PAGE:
Focus Assembly - The focus assembly is very nicely and strongly made, somewhat complicated and interesting. Covering the end of the ED2's focusing wheel there is a silver colored decorative plate with the brand name Zen Ray etc. marked on it. This plate unscrews counter-clockwise (there is no slot for a screwdriver or any other way to grip it for unscrewing but mine came off by pressing down on it hard with my thumb and turning), and once this plate is off accessing the rest of focus parts is obvious. However, if you proceed to disassemble this assembly, keep a record of how all the the parts reassemble particularly the placement of washers.
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Old Saturday 8th September 2018, 04:37   #4
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Thanks for posting - seems like info like this (among others) is a good reason for keeping the Zen sub-forum going as a separate entity




Chosun
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Old Saturday 8th September 2018, 07:50   #5
typo
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Many thanks for the detailed explaination. Disassembly sounds reasonably straight forward, but I've no immediate plans to give it a go. No doubt the skill is in reversing the process.

We have a TV show called The Repair Shop where experts restore treasured items brought in by the public. It's great to get an understanding how really skilled craftsmen and women go about their trades. The clock maker is a particular star. No binoculars yet.

We have had one or two members post photo accounts of their work on various porros, which have encouraged me to at least give my old REL a bit of a clean. Up 'till now I wouldn't have known where to start on a roof. Much appreciated.

David
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Old Tuesday 11th September 2018, 02:31   #6
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Originally Posted by typo View Post
Many thanks for the detailed explaination. Disassembly sounds reasonably straight forward, but I've no immediate plans to give it a go. No doubt the skill is in reversing the process.

We have a TV show called The Repair Shop where experts restore treasured items brought in by the public. It's great to get an understanding how really skilled craftsmen and women go about their trades. The clock maker is a particular star. No binoculars yet.

We have had one or two members post photo accounts of their work on various porros, which have encouraged me to at least give my old REL a bit of a clean. Up 'till now I wouldn't have known where to start on a roof. Much appreciated.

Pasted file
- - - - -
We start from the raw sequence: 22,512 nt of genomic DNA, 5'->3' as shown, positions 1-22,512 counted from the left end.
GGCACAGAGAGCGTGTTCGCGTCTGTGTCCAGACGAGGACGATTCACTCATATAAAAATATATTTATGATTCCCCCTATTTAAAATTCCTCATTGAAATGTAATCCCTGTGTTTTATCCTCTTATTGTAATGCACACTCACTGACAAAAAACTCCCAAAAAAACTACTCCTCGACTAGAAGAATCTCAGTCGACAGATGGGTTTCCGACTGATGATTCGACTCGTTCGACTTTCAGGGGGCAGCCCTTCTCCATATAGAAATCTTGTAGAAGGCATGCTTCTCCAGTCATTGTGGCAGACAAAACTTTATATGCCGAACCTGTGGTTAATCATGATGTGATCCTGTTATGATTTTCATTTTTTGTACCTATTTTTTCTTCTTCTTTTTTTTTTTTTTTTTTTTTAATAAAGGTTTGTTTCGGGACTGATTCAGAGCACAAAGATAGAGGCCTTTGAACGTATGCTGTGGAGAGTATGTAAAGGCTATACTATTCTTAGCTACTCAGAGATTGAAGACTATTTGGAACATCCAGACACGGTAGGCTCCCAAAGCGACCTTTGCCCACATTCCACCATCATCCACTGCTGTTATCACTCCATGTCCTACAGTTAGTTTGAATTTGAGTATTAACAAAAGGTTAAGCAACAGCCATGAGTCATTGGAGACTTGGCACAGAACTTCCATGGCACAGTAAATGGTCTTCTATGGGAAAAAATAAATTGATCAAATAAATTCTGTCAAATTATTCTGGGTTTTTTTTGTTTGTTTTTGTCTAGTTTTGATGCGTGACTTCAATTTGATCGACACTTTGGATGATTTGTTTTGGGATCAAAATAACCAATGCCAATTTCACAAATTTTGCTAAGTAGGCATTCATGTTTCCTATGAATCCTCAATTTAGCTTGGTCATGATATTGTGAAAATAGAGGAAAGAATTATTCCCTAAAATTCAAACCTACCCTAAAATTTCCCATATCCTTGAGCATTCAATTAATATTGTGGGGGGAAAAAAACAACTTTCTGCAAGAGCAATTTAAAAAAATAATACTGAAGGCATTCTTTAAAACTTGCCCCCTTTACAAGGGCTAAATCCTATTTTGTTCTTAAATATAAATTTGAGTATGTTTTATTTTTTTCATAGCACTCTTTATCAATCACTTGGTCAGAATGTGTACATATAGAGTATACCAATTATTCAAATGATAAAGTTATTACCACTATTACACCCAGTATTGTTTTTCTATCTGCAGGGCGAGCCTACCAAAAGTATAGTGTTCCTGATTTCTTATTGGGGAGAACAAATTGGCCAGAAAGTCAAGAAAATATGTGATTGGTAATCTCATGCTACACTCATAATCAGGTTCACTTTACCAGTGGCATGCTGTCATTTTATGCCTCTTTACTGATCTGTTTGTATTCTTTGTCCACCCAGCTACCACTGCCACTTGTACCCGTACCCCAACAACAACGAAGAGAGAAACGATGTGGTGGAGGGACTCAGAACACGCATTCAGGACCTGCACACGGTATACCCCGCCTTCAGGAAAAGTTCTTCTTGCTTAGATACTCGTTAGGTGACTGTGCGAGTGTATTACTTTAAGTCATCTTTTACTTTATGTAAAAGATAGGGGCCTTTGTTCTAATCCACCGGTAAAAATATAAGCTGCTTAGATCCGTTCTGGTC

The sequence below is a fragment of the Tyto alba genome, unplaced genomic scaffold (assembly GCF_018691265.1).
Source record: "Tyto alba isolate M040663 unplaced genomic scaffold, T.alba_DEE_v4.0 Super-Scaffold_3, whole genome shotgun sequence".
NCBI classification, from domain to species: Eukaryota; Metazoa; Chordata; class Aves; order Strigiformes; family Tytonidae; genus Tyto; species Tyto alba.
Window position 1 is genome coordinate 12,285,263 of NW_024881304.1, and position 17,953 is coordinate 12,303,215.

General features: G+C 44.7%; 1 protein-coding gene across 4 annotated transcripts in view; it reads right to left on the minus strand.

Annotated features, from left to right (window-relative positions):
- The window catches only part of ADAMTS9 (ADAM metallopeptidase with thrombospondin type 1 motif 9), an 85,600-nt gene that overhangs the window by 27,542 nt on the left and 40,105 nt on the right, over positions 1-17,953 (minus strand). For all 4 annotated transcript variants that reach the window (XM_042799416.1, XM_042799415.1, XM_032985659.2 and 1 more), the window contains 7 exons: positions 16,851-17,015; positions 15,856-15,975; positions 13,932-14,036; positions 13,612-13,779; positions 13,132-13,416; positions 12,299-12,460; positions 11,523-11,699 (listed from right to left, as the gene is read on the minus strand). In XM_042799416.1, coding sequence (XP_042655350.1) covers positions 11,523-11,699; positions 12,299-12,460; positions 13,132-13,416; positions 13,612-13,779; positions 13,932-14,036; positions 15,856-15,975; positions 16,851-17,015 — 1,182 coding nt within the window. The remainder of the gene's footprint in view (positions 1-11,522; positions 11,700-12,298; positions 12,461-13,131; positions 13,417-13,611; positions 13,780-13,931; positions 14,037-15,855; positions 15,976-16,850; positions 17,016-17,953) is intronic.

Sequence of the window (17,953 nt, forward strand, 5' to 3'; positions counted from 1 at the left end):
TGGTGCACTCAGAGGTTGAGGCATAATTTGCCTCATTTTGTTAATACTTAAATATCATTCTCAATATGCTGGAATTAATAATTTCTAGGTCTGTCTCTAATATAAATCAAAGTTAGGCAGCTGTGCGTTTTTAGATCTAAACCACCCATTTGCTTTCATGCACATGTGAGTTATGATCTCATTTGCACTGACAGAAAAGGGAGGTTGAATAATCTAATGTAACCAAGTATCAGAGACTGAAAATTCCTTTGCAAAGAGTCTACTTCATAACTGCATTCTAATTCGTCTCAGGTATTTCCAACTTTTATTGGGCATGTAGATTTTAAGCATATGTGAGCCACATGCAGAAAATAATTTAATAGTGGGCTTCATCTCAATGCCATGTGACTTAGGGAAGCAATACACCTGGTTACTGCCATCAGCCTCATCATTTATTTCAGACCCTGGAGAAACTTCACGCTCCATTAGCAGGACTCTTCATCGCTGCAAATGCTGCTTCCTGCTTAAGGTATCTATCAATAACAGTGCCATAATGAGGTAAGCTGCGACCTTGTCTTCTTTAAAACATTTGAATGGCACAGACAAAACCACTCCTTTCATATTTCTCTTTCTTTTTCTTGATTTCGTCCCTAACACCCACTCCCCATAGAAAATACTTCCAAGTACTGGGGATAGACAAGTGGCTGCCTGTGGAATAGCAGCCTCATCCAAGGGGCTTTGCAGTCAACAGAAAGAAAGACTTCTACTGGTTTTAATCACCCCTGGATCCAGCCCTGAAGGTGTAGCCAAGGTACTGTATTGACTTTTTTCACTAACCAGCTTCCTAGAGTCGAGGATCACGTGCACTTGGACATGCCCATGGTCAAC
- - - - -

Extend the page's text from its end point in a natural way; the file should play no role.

David
For a person with reasonably good mechanical aptitude, disassembly and reassembly should be a piece of cake. Collimation Vs. Conditional Alignment is another matter. If the error is small or the spatial accommodation is great, Conditional Alignment may be all that is needed if the bino is only going to have one user or others with nearly the same IPD. Just note that clinical “collimation” ... it ain’t. Three-axis collimation requires the proper setup and at least a rudimentary understanding of the procedure.

I have never been inside a Zen Ray. But through dealing with so many others, I would say those FOUR SCREWS are for orienting the prism by movement of the x/y coordinates and are not for tilting the prism. Collimation screws on a Porro prism instrument usually come in pairs (per side) and roof prism instruments that don’t collimate via eccentrics often collimate via three screws at the EP assembly.

Just a thought.

Bill
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Last edited by WJC : Tuesday 11th September 2018 at 02:35.
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Old Tuesday 11th September 2018, 15:01   #7
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Well, I collimate using the sun images method (see: https://sites.google.com/site/rchamo...-of-binoculars ) using a collimation board very much like the one shown in Section 1.1 figures 1 and 2. After reinstalling the Zen Ray prism unit and reassembling the rest of the binocular and testing it on the board there was a great deal of both vertical and horizontal deviation. By adjusting the four screws (i.e. methodically loosening one screw and tightening the opposite screw etc.) I was able to reduce these deviations to practically none (well below the deviation standards given in Section 3.4) at IPD's 60 mm, 65 mm, 70 mm and 75 mm.